Recre­ations and restora­tions

New Zealand Classic Car - - Editorial -

When putting this is­sue to­gether, I was re­minded once again of just how much tal­ent we have in this coun­try of ours when it comes to recre­at­ing and restor­ing clas­sic cars.

Take, for ex­am­ple, the Buick Road­mas­ter. The restora­tion on this car is un­doubt­edly world class, and I defy any­one to show me a bet­ter ex­am­ple. In my view it’s an ab­so­lute credit to the in­di­vid­u­als who have painstak­ingly poured many hours into en­sur­ing ev­ery com­po­nent of this car is per­fect, treat­ing it as if it were their own — and it shows. Backed up by car own­ers, Shaun and Rita Eastell, who have been the driv­ing force be­hind this project, and have striven for noth­ing less than ex­cel­lence, this car is sim­ply stun­ning.

Se­condly, the Jaguar C-type is an­other ex­am­ple of just how much tal­ent we tuck away in all parts of the coun­try. When it comes to the art of coach­build­ing, it’s fair to say that we are blessed with crafts­men of in­ter­na­tion­ally renowned skill, pas­sion, and im­mense tal­ent. The New Zealand coach­build­ing in­dus­try can be traced back to the early 1900s, af­ter a few at­tempts were made at cre­at­ing lo­cally made ve­hi­cles, but it wasn’t un­til the 1920s that coach­builders quickly moved into build­ing bod­ies for im­ported mo­tor-ve­hi­cle chas­sis.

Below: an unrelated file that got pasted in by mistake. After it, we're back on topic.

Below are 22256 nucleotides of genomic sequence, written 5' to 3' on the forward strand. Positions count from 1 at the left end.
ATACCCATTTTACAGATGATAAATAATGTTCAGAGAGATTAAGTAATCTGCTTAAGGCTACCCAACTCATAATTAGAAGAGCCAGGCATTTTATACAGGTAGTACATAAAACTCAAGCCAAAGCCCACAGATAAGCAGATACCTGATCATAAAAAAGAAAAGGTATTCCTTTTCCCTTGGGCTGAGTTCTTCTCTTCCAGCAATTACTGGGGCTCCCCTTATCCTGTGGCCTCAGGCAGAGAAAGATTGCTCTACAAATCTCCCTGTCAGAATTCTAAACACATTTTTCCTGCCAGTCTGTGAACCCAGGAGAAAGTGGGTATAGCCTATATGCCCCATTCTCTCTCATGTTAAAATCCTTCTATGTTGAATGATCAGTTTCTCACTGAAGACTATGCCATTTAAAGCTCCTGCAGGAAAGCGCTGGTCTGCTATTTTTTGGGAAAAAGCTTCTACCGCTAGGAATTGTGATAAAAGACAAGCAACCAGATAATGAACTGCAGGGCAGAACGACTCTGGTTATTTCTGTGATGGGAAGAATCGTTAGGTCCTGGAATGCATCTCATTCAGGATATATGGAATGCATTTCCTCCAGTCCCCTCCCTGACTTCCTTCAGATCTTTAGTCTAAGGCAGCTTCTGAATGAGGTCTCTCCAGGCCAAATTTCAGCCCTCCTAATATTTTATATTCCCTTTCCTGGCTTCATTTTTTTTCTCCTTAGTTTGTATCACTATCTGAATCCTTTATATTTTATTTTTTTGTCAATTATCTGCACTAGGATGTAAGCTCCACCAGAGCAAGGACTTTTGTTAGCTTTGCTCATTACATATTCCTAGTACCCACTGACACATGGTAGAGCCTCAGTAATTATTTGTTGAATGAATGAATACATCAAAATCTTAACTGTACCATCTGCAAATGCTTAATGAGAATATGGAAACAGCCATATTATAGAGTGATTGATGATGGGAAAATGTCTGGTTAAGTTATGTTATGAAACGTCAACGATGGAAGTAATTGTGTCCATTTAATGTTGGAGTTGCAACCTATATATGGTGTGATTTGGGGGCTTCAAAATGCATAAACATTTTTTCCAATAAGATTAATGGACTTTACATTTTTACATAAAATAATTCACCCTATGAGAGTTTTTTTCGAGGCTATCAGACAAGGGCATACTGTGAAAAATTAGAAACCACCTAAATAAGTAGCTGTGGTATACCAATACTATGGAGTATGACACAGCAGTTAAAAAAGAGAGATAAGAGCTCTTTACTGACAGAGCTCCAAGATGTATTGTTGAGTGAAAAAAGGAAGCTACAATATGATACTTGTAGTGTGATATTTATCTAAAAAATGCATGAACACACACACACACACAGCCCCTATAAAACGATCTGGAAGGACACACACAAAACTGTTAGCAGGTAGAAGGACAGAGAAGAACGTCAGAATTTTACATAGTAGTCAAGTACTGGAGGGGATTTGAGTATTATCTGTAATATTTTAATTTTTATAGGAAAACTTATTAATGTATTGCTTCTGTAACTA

Fast for­ward sev­eral decades to to­day, and coach­build­ing crafts­men — some of whom are from sec­ond- and third­gen­er­a­tion coach­build­ing fam­i­lies — hone their skills on restor­ing rusty and fa­tigued clas­sics to re­turn them to their former glory, or recre­at­ing from scratch such ex­otics as early Fer­raris, Jaguars and Alfa Romeos, to name but three. In many cases, amaz­ing re­sults are still achieved with equip­ment that is con­sid­ered prim­i­tive in to­day’s mod­ern and con­sumerist world of quick-turn­arounds.

Many en­thu­si­asts in­volved in the clas­sic-car fra­ter­nity be­lieve that this tra­di­tional art is slowly but surely dy­ing away as the older mas­ter crafts­men hang up their tools af­ter decades of ply­ing their trade. For­tu­nately, there are still a few Kiwi com­pa­nies that are do­ing their bit to keep the art of coach­build­ing alive and well, and cre­at­ing world­class ve­hi­cles. Long may they con­tinue.

Till next month … Ash­ley Webb Ed­i­tor

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